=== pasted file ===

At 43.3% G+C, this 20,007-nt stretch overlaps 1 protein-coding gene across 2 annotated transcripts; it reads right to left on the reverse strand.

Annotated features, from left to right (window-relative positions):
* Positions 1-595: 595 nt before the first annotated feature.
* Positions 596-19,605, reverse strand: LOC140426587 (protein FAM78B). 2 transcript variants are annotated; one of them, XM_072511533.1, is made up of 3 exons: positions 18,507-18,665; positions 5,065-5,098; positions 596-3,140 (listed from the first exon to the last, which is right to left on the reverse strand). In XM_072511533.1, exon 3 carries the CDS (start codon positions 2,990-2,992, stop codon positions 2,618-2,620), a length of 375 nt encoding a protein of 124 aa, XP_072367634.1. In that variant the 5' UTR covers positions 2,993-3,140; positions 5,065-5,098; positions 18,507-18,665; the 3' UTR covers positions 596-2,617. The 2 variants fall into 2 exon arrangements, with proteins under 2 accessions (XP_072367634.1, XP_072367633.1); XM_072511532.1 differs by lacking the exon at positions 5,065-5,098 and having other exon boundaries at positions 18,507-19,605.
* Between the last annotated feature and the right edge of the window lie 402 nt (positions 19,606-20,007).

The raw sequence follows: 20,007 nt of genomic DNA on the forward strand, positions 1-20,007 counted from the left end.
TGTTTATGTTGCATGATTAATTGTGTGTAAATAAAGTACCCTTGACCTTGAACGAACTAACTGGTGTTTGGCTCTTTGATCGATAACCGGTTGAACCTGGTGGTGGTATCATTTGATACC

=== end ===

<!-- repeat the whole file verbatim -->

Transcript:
At 43.3% G+C, this 20,007-nt stretch overlaps 1 protein-coding gene across 2 annotated transcripts; it reads right to left on the reverse strand.

Annotated features, from left to right (window-relative positions):
* Positions 1-595: 595 nt before the first annotated feature.
* Positions 596-19,605, reverse strand: LOC140426587 (protein FAM78B). 2 transcript variants are annotated; one of them, XM_072511533.1, is made up of 3 exons: positions 18,507-18,665; positions 5,065-5,098; positions 596-3,140 (listed from the first exon to the last, which is right to left on the reverse strand). In XM_072511533.1, exon 3 carries the CDS (start codon positions 2,990-2,992, stop codon positions 2,618-2,620), a length of 375 nt encoding a protein of 124 aa, XP_072367634.1. In that variant the 5' UTR covers positions 2,993-3,140; positions 5,065-5,098; positions 18,507-18,665; the 3' UTR covers positions 596-2,617. The 2 variants fall into 2 exon arrangements, with proteins under 2 accessions (XP_072367634.1, XP_072367633.1); XM_072511532.1 differs by lacking the exon at positions 5,065-5,098 and having other exon boundaries at positions 18,507-19,605.
* Between the last annotated feature and the right edge of the window lie 402 nt (positions 19,606-20,007).

The raw sequence follows: 20,007 nt of genomic DNA on the forward strand, positions 1-20,007 counted from the left end.
TGTTTATGTTGCATGATTAATTGTGTGTAAATAAAGTACCCTTGACCTTGAACGAACTAACTGGTGTTTGGCTCTTTGATCGATAACCGGTTGAACCTGGTGGTGGTATCATTTGATACC